Recently, I did a series of stories for Greenpointers about the twenty-fivemosthistoriclocalbuildings. One of the posts I wrote was about 85 Calyer Street, the residence of Thomas Fitch Rowland, whose company, the Continental Iron Works, located around the corner on Quay Street built the famous ship. In 1859, Rowland founded the innovative factory. Two years later, he would help make history when visionary Swedish naval engineer John Ericsson approached him about building a revolutionary ship in Greenpoint, the ironclad Monitor, which would revolutionize warfare and make wooden ships obsolete. Ericsson was a frequent visitor to the house and the many conversations in Rowland’s house led to the realization of Ericsson’s plan for the United States Navy’s first Ironclad battleship, which fought the legendary battle against the Rebel ironclad, the Virginia, in 1862. Thanks to the Monitor’s victory, the North won the Civil War and slavery ended. Rowland produced a number of ironclad ships locally, employing 1,500 workers at his works during the Civil War. Rowland also received the first patent for an underwater oil drilling well, an invention that had dramatic effects on the oil industry. He died a millionaire and the house changed hands a number of times.
The house has been sold and is evidently set for demolition. The new owner of the property, Daniel Kaykov of the Renovation Group, a Forest Hills-based construction firm filed demolition paperwork with the city on August 31st and additional paperwork for a demolition has also been filed. The frame house, which has had its facade remodeled, is an important part of local history and allowing its demolition would rob the community of an important landmark. Currently, the house has no landmark status from the city so its destruction could occur quickly. I described the awesome achievement that Ericsson and Rowland accomplished in my book Greenpoint Brooklyn’s Forgotten Past when they built the Monitor in just a hundred and one days, so I would feel great loss seeing the building be demolished. The Continental Iron Works was also demolished, so 85 Calyer Street is the last building that is a direct link to the building of the Monitor. I hope that the community can rally to save this authentic Greenpoint Civil War landmark.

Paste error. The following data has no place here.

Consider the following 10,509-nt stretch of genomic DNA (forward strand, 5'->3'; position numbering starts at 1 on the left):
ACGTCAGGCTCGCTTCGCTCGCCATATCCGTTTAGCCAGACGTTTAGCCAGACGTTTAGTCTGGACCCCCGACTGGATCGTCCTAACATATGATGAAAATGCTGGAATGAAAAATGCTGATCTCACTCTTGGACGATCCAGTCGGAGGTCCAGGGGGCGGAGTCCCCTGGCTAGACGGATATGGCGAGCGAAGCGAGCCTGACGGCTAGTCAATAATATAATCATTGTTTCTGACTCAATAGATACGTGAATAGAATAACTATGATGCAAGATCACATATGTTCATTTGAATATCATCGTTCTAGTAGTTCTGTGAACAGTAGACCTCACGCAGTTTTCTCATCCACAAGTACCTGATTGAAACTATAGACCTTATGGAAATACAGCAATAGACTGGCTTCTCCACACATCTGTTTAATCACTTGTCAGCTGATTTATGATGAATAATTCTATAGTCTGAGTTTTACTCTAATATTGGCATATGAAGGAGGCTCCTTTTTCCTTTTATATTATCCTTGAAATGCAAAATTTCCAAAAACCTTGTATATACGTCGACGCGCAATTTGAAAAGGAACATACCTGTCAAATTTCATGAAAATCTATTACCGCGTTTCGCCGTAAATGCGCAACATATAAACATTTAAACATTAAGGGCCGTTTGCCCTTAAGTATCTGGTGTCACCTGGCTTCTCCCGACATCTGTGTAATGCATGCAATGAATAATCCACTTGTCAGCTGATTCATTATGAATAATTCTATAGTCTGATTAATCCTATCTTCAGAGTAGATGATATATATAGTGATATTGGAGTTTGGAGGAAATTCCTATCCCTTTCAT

The 94th Precinct will hold a community meeting tomorrow (10/4) at St. John’s Lutheran Church (155 Milton Street) at 7pm. The meeting is a monthly opportunity for community members to connect with local officers and express area concerns. This is a community-wide meeting, covering all NCO sectors, and all are welcome.
We might live in the concrete jungle, but according to this fantastic interactive tree map made by the New York City Parks department, Greenpoint is blessed with arboreal abundance. Our lovely neighborhood trees benefit from the care of volunteer environmental stewards, known as Citizen Pruners.
The Citizen Pruner course trains and certifies New Yorkers in “tree care, biology, identification and pruning.” Sarah explains that all of these skills and areas of knowledge are intertwined when it comes to properly caring for New York’s Trees, because knowing about a tree’s species, and the specific challenges that species has with weather or growth, helps inform how you prune it.
Trees New York is the only organization in the city that trains and certifies Citizen Pruners, and only certified Citizen Pruners can legally prune street trees in New York. Trees New York certifies about 200 Citizen Pruners every year, but Greenpoint residents are particularly lucky. Anyone who lives in zip code 11222 is eligible for the Greening Greenpoint Scholarship, and can take the course for just $15, thanks to funding from the Greenpoint Community Environmental Fund!Continue reading →
Even though Labor Day began as a New York City tradition, lots of us like to get out of town over the holiday. If you were off soaking up the last days of summer outside of the lush tropical paradise that is North Brooklyn, catch up on local news here!